On Sunday, former Uber engineer Susan Fowler Rigetti published a post on her blog entitled "Reflecting On One Very, Very Strange Year At Uber." On her first day working on her new team at Uber, Rigetti says, her manager sent her a string of messages propositioning her on the company chat. She says she took screenshots of the conversations, and brought them to Uber's HR department, saying she expected the matter would be handled quickly and appropriately. And from her account, it was not.
Regetti writes that she was told her manager was a "high performer" and that this was a first offense, but she says she heard later from other women in the company that they had complained about the same employee.
The blog post comes at a time when Uber has already been under fire — and at the center of a consumer boycott. Earlier this year a campaign began on social media encouraging people to #DeleteUber after CEO Travis Kalanick joined President Trump's economic council. The movement picked up steam when Uber lowered its prices during a taxi strike at New York City's JFK airport.
The strike was in protest of Trump's executive order on immigration, and to many critics it appeared that Uber was taking advantage of the situation for profit, though Uber denies that. Kalanick ultimately resigned from Trump's economic council, saying his joining the group was not meant to signal "an endorsement of the President or his agenda" but "unfortunately was taken that way."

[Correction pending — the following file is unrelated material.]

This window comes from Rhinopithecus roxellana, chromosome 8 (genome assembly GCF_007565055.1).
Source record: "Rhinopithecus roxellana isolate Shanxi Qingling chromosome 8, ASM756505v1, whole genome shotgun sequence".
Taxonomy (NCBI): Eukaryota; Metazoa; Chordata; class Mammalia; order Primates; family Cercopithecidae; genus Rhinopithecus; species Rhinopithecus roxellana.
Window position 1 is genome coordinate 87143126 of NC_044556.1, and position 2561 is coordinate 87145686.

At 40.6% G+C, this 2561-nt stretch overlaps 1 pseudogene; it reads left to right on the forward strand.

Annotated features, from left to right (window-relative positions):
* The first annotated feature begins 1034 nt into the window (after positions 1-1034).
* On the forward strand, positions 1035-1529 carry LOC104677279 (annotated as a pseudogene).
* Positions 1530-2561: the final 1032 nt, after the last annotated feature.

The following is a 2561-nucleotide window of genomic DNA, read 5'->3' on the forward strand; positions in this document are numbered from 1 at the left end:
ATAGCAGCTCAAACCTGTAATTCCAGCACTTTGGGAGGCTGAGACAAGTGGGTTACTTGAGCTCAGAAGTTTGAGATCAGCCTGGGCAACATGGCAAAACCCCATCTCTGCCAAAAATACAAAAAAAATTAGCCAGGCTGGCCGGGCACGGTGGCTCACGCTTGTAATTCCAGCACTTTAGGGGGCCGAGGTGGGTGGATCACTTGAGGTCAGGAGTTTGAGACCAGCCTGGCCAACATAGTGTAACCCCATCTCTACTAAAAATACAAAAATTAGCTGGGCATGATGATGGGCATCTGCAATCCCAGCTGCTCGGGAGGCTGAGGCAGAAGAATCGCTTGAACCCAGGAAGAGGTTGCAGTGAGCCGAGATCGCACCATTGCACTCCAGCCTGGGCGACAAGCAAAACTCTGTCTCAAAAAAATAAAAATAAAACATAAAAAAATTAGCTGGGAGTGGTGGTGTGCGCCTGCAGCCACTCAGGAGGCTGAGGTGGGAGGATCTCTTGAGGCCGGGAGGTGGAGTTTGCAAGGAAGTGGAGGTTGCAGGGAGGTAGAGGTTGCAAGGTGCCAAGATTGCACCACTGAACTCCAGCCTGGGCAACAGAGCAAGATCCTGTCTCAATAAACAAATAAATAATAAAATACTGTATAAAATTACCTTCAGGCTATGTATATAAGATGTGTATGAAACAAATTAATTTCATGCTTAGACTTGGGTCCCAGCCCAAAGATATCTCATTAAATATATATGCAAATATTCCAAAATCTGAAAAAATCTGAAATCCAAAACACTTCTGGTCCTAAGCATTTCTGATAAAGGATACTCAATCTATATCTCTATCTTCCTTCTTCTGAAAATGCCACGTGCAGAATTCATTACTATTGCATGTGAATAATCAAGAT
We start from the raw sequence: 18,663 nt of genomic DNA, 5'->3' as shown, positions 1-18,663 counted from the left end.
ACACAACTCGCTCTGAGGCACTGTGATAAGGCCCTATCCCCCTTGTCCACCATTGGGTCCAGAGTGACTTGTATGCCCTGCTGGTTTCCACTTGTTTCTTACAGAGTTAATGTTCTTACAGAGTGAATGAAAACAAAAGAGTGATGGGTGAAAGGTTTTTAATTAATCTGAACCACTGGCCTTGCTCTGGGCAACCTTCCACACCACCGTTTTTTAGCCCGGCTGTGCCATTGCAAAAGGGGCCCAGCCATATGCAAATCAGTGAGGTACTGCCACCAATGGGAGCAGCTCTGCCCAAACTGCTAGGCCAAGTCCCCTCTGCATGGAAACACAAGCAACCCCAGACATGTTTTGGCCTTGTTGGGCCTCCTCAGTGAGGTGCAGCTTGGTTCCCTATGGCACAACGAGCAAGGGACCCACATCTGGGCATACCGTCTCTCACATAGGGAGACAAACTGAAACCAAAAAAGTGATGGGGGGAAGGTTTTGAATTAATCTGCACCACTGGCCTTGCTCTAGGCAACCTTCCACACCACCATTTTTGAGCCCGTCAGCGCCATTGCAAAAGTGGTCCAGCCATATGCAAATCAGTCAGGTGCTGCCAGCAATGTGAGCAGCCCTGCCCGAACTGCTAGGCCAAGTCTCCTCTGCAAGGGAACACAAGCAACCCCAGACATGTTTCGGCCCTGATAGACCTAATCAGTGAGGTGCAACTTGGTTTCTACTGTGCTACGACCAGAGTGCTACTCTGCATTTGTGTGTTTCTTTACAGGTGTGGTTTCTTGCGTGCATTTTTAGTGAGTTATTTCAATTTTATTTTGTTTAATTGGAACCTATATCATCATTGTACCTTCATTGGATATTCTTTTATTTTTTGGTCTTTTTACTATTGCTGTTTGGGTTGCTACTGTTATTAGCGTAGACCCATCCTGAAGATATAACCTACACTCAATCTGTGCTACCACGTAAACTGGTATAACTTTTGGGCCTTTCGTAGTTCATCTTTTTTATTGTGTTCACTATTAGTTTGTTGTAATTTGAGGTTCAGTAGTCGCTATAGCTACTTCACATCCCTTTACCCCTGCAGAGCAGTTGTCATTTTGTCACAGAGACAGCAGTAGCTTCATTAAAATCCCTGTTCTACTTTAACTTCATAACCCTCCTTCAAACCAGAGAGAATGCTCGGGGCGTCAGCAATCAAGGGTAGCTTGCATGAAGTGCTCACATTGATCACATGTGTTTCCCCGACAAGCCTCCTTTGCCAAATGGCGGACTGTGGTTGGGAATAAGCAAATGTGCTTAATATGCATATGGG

Tweets with the hashtag #DeleteUber began flowing again after Rigetti's blog post was published, and quickly went viral. But this time, the response from Uber was swift and unequivocal.
Kalanick tweeted out Rigetti's blog post Monday with the comment, "What's described here is abhorrent & against everything we believe in. Anyone who behaves this way or thinks this is OK will be fired." Kalanick added that this was the first time the issue had come to his attention, and that he has instructed Chief Human Resources Officer Liane Hornsey to conduct an urgent investigation.